Street projects underway; bond financing favorable.

In my last column I wrote about the impact of the coronavirus on the stock and bond market. As the stock market dropped, the bond market rose. Because the City was financing a good portion of our current road projects, rising bond prices were not what we wanted to see. But, we had some time. I’m happy to report that bond prices have declined significantly in the last days, giving the City the opportunity to finance these projects at a most favorable rate. Not only that, we will be able to refinance the hospital’s indebtedness and save the hospital over $300,000 over the life of their bond.

Regarding the two road projects, both are off to a good start. Summit Street has seen the completion of the sewer work and water main work will be done in short order. With that the street can be graveled and driven on.

The 12th Avenue project has begun as well. This project will make lots available on 12th Avenue NE, St. Mary’s Street and Elm Street. We already have verbal commitments on several lots abutting these streets. Contact City Manager Bob Elston if you have an interest in one of these lots. This project also features a sidewalk that will run east to west along Home Cemetery and then north and south along 12th Avenue to the Event Center. This sidewalk will allow walking, jogging and biking along the entire NE quadrant of the City, adding to the bike trail system in the NW quadrant. The project will also feature a large holding pond that will allow pond side development.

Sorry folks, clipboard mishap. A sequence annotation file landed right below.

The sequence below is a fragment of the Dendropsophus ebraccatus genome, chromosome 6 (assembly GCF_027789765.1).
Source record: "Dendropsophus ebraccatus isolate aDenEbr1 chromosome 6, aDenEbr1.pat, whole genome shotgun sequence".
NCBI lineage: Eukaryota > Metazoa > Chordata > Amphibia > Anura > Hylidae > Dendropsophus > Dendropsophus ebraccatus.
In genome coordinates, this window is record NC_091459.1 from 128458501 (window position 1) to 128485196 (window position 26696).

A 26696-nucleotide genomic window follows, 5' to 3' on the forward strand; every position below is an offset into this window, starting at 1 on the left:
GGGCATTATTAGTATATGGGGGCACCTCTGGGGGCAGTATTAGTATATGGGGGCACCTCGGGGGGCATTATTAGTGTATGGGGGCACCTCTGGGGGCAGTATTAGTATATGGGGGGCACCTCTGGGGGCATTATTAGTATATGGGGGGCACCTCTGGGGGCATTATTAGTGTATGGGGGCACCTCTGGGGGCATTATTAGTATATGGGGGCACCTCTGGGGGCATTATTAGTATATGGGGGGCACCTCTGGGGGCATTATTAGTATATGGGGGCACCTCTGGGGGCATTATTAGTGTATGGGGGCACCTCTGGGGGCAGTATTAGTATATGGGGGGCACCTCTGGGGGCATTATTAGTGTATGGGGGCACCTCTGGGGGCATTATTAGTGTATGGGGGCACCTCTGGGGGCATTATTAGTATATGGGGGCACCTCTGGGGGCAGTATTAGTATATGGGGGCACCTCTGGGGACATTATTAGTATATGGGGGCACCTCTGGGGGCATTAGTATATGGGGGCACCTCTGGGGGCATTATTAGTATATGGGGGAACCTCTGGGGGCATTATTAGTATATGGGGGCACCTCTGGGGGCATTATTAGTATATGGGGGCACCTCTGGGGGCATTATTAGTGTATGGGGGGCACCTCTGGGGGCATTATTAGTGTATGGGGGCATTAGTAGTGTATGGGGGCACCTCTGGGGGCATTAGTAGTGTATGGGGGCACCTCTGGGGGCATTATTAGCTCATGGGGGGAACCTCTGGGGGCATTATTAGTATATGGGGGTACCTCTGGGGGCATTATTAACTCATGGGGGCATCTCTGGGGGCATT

The Lake Improvement Committee opened the door to changes (filling in) of the east arm of Sleepy Eye Lake some months ago. They met with DNR representatives discussing what might be done about the sedimentation of the east arm and, in turn, Sleepy Eye Lake. Before taking action, the DNR wanted to see a flow study that would identify exactly where the silt, sediment and particulants were coming from. Based on the DNR’s recommendation, meetings have taken place with the Water Resource Center personnel of Minnesota State University, Mankato. They have offered a Flow Study proposal to begin in the fall of 2020 and continue to the fall of 2021. The work they would do would cost about $70,000 and would provide a lot of valuable information on what is entering the east arm of the lake — where it is coming from, and options the City will have for dealing with this challenge. This item will come before the City Council at the May 12 regular Council Meeting.

I’m impressed with the creativity of people who humorously or inspirationally give us perspectives on the corona virus pandemic. While we miss the activity and interaction that took place before the coronavirus, these writers give us inspiration to look at and laugh at as we work through what the virus has brought us.

One such writing propelled us down the road 50 years, to an imaginary conversation between a grandfather and grandson. The grandson said, “Grandpa, that must have been a terribly hard time when you lived through the pandemic.” The grandfather’s reply was. “I don’t remember it as a terrible time. For me it was a special time in my family as we played games, watched movies together, and ate our meals together. We didn’t seem to need to be in a hurry and my parents had time to do things with us. It was not a terrible time, but a special time.”

As we work through this pandemic, may we, too, be able to look back on this time as a special time.